Grief is a journey. A most-difficult, heart-wrenching, gut-churning journey. It's not a place you
would ask to go, but everyone who has ever loved someone will make this journey at some point
in their life. The ticket to this journey is "Loss".  If you love someone and lose someone, your
ticket to grief is guaranteed.

There is no preparation for this journey. We all enter into it the first time completely unprepared.
There is no "Death 101" to ready us for this trip, and even when we've spent months or years
watching a loved one's health deteriorate, thinking we're ready for the finality of their death ...
we're not.

The GOOD news is that you CAN get through this. Even though your world has crumbled, there
IS hope. Although you may not think so right now, there will come a day when you fill find a smile
on your face again, and joy in your heart. God promised!  And I can also tell you that this is true
because I've been to the bottom of this merciless pit ~ and survived. You can too!

So how does one go from "just-beginning-all-consuming-grief" to "get-on-with-your-life-grief"?  I
call it a journey of the hands. No, not the hands of a clock or any other time piece.  Real hands.
Although everyone goes through grief in their own personal way, feeling those strong emotions
at different times and in different intensities, there will still be some major similarities between
your grief and mine, especially in the hands.

So, where are your hands right now?

When I first began my journey through grief, my hands were clenching tissues and wiping the
tears from my eyes or clenching my pillow as I buried my face into it to hide the tears. I call this
the clenching hands phase. This is normal.

As the finality of my loss became a reality, my hands became fists of anger and rage. Yes, I was
angry! I wasn't ready for this, and I wasn't through with my loved one. I wanted them here a lot
longer than they were allowed to stay. The unfairness of it all infuriated me. I call this the fisted
hands phase. This is normal.

Over time, I spent most of my time wringing my hands in despair. I didn't know what to do or
where to turn. My life had turned upside down and I was completely lost in a foreign world, a
world without my loved one. On top of the grief, I was also facing so many life-changes now in
my loved ones absence. All at a time when I was in the worst emotional state to be making these
kinds of decisions. I call this the wringing hands phase. This is normal.

From there, these two hands became reaching hands, reaching for anyone and anything that
could make the pain go away or even lessen it one iota. Different people go to different
measures, some more desperate than others, to try to lessen the pain. Some drown their pain in
alcohol or drugs, others busy themselves with anything that stops them from thinking about their
grief:  travel, books, hobbies, work, shopping.  It's not so much that we're trying to hide from our
grief as it is trying to just find a little relief from the grief. I call this the reaching hands phase.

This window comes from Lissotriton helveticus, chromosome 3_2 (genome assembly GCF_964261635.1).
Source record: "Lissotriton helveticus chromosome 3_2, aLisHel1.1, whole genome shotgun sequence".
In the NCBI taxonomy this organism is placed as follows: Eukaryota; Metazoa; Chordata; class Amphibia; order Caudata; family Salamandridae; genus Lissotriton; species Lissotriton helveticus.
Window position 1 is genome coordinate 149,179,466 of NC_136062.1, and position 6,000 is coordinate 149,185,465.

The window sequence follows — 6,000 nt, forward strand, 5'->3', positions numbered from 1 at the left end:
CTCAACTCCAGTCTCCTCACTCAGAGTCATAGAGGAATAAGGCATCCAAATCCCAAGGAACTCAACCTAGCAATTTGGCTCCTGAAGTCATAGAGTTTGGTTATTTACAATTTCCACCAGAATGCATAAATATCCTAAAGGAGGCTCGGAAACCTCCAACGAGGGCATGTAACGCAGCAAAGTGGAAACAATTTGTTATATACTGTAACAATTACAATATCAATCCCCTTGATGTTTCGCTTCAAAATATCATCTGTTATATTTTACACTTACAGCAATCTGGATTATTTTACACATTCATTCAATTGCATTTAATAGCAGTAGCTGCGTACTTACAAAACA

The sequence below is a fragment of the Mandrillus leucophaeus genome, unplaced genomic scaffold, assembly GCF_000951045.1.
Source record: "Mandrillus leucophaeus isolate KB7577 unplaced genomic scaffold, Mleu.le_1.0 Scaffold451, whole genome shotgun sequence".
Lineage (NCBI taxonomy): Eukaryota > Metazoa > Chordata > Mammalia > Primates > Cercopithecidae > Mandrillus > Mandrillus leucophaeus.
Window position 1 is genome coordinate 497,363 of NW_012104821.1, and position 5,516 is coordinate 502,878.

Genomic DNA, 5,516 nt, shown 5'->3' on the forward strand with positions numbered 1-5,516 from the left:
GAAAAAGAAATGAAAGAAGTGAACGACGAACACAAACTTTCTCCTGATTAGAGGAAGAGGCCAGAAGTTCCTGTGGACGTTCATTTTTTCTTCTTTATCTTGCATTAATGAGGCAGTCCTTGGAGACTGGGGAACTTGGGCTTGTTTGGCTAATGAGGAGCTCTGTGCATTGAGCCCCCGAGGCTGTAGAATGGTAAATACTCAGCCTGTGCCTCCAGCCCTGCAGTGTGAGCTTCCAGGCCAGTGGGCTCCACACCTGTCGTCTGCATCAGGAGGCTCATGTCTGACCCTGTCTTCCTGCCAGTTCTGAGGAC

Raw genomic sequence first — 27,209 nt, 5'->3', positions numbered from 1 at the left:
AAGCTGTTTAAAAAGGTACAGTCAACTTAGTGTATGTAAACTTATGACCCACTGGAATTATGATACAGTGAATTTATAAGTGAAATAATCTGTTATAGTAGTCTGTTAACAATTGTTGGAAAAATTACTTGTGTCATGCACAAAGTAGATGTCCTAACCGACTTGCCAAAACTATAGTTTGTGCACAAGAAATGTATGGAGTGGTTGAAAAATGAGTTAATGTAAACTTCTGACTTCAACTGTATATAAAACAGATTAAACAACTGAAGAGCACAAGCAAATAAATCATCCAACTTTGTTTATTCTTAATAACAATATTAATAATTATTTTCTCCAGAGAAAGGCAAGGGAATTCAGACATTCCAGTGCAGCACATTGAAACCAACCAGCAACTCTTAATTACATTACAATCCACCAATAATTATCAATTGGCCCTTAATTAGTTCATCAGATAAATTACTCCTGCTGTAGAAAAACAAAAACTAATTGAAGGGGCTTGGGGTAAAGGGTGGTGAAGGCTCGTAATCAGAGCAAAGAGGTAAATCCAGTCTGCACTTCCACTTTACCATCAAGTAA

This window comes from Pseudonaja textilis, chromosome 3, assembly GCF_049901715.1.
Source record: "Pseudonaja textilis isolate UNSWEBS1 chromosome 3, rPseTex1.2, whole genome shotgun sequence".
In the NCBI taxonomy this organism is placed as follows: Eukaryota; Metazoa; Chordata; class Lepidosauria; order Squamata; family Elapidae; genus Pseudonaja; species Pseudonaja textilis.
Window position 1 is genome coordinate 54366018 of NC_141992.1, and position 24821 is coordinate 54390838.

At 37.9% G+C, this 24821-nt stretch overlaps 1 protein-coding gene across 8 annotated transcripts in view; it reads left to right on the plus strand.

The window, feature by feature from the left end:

This is normal.

All of these phases of my own grief may sound very similar to yours. Each is perfectly normal,
and it's also perfectly normal for these phases to repeat themselves, weaving in and out of your
life over time as you find the best way to come to terms with your own personal grief.

In my case, it became a vicious cycle until I finally discovered the correct things to do with my
hands. I call it the helping hands phase.  Something inside of me made me finally realize that I
couldn't get through my grief alone. It was outside of my power to survive this on my own. The
pain was too intense and I was too unprepared. Even reading everything I could find on grief, it
didn't make the pain any less.

First, I reached out to friends and relatives. But even close friends and family can't give you a
helping hand that will make the pain bearable. Then, I realized that God had given me two of the
greatest helping hands, my own!

Finally, putting these two hands to proper use, I began to recover from the pain and find peace
in my grief. I simply got down on my knees and pressed these two hands of mine together and
began to pray, fervently, to a God who hears my every cry. Building a close bond with the Lord
formed by many prayers and spending much time in His presence, listening for His small still
voice to soothe my heart, finally brought peace back into my soul.

He taught me how to lift my hands and give my burdens to Him, allowing Him to handle the
things I was incapable of handling, and allowing Him to be my strength to get me through each
day.

He taught me how to live again, a life where He is in complete control. This is not the same life I
had before grief entered the picture. I am not the same me I was before losing my loved one.
Yes, I may still look the same on the outside (pretty much anyway), but my heart has changed. It
was broken and He has mended it. It was empty and He has filled it. It was bitter and He has
cleansed it. It was hurt and he has healed it. It was angry and He has tempered it. It was filled
with turmoil and He brought it peace. And it all started by using my own two hands, pressed
together in earnest prayer.

So, I ask again, where are your hands right now? Which hand-phase are you in along your
journey?  Although each phase may weave through your life as your continue your journey
through grief, you can take a MAJOR shortcut. Take the trip to the last phase – the helping
hands phase, and put your hands together in prayer. It will make the rest of the trip much more
bearable and you WILL find peace. God promised.

May God truly bless you and bring you peace.
A Journey of the Hands
© Ferna Lary Mills


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